South Africa to build first plastic road in Africa
By Judy Bokao
South Africa is set to construct the first plastic road in Africa in Kouga Municipality in the Eastern Cape, with an aim of solving waste plastic epidemic.
Horatio Hendricks, Mayor of Kouga Municipality announced the reports and said that local civil engineering and construction companies SP Excel holdings (PTY) and Scribante Construction would partner with Scottish firm MacRebur, a plastic road company to construct a 1km stretch road as a trial run in the coastal town.
“We are determined to help solve the waste plastic epidemic and the poor quality of roads we drive on around the world today. MacReburs’ innovative solution comprises of processing waste plastics destined for landfill or incineration and adding them into asphalt for road construction and surfacing to extend and enhance the bitumen (fossil fuel) binder,” said Mayor Hendricks.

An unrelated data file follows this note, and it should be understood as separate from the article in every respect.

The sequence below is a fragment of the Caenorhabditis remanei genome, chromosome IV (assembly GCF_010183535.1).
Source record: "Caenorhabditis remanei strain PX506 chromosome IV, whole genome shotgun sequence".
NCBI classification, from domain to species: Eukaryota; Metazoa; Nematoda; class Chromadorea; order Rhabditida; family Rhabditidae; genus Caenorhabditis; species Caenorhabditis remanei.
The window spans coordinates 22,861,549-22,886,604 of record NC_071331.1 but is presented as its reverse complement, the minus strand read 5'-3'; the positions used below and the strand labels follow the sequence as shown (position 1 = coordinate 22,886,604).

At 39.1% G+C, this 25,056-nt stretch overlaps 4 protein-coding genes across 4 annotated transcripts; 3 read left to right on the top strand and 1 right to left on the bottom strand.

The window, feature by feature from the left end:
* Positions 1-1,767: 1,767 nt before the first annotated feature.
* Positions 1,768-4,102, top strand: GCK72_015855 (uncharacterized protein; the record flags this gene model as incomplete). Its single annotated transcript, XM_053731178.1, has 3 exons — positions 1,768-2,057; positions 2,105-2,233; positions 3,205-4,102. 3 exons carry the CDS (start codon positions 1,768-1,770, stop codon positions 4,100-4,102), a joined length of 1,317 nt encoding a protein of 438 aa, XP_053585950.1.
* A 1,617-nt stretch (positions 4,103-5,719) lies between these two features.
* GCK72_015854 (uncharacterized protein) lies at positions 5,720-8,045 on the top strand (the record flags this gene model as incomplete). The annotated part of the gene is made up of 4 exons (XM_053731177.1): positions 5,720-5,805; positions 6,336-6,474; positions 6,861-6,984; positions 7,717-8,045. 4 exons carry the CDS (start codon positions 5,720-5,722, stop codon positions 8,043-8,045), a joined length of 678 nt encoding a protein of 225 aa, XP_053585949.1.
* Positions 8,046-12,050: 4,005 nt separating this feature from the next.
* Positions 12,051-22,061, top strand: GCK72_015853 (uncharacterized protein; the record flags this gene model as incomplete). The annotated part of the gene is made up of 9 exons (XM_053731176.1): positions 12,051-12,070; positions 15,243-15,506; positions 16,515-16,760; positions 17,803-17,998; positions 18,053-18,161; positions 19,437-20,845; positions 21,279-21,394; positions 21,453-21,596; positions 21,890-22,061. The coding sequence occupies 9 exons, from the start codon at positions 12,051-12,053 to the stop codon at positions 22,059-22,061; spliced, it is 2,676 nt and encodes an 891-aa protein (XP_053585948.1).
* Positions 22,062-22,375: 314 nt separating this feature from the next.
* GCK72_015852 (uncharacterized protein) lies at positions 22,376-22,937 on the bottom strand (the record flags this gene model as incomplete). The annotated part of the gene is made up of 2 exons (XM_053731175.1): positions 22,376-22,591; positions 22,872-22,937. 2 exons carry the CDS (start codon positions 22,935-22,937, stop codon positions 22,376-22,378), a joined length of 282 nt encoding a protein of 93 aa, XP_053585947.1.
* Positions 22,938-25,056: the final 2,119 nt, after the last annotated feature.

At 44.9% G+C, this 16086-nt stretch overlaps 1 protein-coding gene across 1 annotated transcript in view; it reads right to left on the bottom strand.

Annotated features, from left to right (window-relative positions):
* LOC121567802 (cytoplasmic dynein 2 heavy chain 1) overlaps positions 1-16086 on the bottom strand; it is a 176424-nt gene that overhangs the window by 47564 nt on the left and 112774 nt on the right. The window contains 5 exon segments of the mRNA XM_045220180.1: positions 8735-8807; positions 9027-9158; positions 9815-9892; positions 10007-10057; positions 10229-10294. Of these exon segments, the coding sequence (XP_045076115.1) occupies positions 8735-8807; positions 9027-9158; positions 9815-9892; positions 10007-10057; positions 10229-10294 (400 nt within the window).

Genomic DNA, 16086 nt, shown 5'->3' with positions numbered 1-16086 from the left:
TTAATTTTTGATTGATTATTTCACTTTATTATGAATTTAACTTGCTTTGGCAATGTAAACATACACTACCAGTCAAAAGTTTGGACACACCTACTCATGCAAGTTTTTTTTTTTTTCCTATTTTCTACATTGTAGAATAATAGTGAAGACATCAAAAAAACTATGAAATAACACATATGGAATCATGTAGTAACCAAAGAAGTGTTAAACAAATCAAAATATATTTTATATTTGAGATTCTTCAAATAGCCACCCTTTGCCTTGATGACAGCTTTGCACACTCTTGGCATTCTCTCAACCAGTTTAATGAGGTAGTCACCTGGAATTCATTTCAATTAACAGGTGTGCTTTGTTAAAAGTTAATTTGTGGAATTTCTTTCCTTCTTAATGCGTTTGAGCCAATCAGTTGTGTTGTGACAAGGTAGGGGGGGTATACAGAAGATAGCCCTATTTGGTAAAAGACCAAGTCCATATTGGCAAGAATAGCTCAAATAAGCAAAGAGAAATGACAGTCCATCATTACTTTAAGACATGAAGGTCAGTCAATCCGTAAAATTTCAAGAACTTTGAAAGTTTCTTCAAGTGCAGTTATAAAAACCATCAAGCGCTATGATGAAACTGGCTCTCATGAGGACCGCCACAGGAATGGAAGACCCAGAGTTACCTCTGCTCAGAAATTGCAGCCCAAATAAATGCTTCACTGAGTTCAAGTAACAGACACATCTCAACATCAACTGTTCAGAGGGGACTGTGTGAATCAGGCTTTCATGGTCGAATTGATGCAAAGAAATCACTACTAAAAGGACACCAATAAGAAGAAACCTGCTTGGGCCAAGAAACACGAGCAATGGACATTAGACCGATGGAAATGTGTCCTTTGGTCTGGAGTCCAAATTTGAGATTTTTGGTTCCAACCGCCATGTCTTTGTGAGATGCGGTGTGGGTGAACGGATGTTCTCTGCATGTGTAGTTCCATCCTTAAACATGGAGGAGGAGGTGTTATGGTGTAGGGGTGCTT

Plastic road project
The idea was first presented to the provincial legislature by Vicky Knoetze, a member of the Eastern Cape Legislature in 2017. Unfortunately it was declined by the department the same year. Vicky said that up to 1.8 million plastic bags could be used to build a 1km stretch of road.
“Non-recyclable plastic waste, which ends up in the ocean or clogging up landfill sites, will be processed into pellets and used to replace a large component of the bitumen in a conventional asphalt mix,” said Knoetze.
“The last product is a road that is stronger, more durable, and more heat resistant and prevents water, the maker of road potholes, from penetrating easily as it does in the traditional asphalt mixes,” Knoetze added.
Construction work on the trial road is expected to start in about a month with the partners ready to cater for the costs so that it doesn’t be a burden to the municipality. Hendricks said that if the trial turns out to be a success, the municipality may build a factory to recycle and produce plastic pellets locally.
“In this case it will be a triple win for our people that is better roads, less pollution and more job opportunities,” said the mayor.